Britain abruptly imposed a two-week quarantine on all travellers arriving from Spain after a surge of coronavirus cases, a dramatic and sudden reversal on Saturday to the opening of the European continent to tourism after months of lockdown.
The quarantine requirement was due to take effect from midnight (2300 GMT on Saturday), making it impossible for travellers to avoid it by rushing home.
The British foreign ministry also announced it was recommending against all but essential travel to mainland Spain, a move likely to prompt tour operators to cancel package holidays and trigger claims against insurers.
Spain’s Canary and Balearic Islands were not covered by the advice to avoid travel to the mainland, but holidaymakers returning to Britain from the islands will still be subject to quarantine on return.
Britain’s government urged employers to be “understanding” towards staff who are unable to return to their place of work for two weeks after they return from holiday.
The sudden British move followed steps this week by other European countries. On Friday Norway said it would re-impose a 10-day quarantine requirement for people arriving from Spain from Saturday, while France advised people not to travel to Spain’s northeastern region of Catalonia.
But the total collapse of tourism from Britain would have far more impact. Britain accounted for more than 20% of the foreign visitors to Spain last year, the largest group by nationality. Tourism normally accounts for some 12% of Spain’s economy.
Spain had been on a list of countries that the British government had said were safe for travellers to visit - meaning tourists returning home would not have to go into quarantine.
The announcement of such lists just weeks ago had allowed Europe’s tourism sector to begin its revival after the near total shut-down prompted by the COVID-19 pandemic.
Responding to the British measures, Spain said on Saturday it was a safe country with localised, isolated and controlled outbreaks of the coronavirus.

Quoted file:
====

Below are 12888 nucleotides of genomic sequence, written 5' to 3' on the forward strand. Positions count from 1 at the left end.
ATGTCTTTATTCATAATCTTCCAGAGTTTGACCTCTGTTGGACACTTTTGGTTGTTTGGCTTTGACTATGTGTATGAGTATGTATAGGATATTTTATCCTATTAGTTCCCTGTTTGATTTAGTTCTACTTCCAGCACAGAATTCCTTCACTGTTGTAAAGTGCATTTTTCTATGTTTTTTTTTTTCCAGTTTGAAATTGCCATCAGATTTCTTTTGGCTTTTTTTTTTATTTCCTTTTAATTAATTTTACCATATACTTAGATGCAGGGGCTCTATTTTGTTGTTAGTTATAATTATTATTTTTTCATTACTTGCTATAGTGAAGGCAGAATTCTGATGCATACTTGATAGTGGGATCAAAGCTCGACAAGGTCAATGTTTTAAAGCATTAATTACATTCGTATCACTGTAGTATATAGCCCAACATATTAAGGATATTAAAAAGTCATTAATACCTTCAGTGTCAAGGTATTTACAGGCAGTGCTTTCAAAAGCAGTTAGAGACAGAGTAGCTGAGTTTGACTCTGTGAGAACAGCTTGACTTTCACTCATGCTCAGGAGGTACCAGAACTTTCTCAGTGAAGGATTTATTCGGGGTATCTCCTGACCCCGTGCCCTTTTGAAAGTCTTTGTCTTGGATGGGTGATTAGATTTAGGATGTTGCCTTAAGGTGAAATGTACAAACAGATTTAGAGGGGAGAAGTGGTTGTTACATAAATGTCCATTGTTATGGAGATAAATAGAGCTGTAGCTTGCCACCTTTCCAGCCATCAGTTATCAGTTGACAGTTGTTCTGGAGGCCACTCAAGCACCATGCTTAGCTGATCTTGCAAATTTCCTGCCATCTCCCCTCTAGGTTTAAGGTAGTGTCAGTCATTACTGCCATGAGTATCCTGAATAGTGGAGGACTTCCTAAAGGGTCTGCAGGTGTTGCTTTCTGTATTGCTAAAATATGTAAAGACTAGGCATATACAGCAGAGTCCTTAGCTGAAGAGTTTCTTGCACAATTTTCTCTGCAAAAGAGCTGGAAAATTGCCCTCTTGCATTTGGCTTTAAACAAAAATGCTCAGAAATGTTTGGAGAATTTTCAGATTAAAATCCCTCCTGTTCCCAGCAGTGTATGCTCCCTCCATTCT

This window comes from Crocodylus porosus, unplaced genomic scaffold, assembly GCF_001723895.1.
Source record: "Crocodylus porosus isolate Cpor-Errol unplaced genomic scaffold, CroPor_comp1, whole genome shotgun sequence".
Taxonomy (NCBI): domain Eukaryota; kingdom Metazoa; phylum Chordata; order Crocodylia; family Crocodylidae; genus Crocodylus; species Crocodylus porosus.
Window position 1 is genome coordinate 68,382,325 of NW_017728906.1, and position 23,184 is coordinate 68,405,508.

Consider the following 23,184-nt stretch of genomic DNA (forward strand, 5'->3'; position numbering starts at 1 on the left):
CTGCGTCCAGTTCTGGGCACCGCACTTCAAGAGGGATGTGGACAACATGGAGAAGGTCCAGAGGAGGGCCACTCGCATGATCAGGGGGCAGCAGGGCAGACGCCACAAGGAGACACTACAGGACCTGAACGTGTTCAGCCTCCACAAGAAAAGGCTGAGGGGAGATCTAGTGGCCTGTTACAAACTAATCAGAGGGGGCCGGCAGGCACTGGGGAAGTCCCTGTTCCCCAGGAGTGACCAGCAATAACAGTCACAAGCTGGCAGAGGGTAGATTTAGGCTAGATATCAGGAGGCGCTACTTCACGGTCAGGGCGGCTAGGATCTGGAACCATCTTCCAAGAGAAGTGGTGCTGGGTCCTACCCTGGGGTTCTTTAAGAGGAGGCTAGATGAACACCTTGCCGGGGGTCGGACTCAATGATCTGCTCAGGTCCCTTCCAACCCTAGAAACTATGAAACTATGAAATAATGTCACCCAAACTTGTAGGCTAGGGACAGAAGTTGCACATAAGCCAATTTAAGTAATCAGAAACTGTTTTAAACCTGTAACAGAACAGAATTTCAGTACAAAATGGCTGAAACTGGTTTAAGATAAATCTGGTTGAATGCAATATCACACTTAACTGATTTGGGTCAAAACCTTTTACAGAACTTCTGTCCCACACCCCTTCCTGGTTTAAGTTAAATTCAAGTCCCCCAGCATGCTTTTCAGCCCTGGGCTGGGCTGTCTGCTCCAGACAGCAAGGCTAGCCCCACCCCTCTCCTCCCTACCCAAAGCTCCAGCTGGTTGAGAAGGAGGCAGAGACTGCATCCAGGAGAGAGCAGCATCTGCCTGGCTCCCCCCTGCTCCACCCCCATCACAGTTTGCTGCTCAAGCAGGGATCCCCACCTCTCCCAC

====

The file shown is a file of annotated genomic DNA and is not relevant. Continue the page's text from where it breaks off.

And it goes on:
A Spanish Foreign Ministry spokeswoman said Spain “respects decisions of the United Kingdom” and was in touch with the authorities there.
The British move will affect not just Spain’s tourism sector but airlines and travel companies struggling to get back to business.
Britain’s opposition Labour Party said the news was “deeply concerning” and called for support for British people affected.
A ‘SAFE’ COUNTRY
Antonio Perez, the mayor of Benidorm, a resort on Spain’s Costa Blanca that is hugely dependent on British tourists, called the move “another tough blow”.
“We have suffered lot this year and then this happened. We thought that the British were going to come back but this makes things harder for now,” he said.
Spain was one of the worst hit countries in Europe by the pandemic, with more than 290,000 cases, and more than 28,000 deaths. It imposed very strict lockdown measures to contain the spread, gradually easing them earlier this summer.
But the last few weeks saw a surge of cases, forcing local lockdowns to be reimposed in some areas.
On Friday Spanish Foreign Minister Arancha Gonzalez Laya told CNN television that like many countries around the world that have managed to control the disease, Spain “has outbreaks but the governments — both national and regional — are working to isolate cases as soon as they appear”.
The Catalonia region reported 1,493 new coronavirus cases and three deaths on Saturday. The regional government has urged residents of Barcelona to stay at home, and ordered all discos to shut from Saturday for the next 15 days.
Britain itself has been the worst hit country in Europe by the pandemic, with more than 328,000 cases and an official death toll of more than 45,600.
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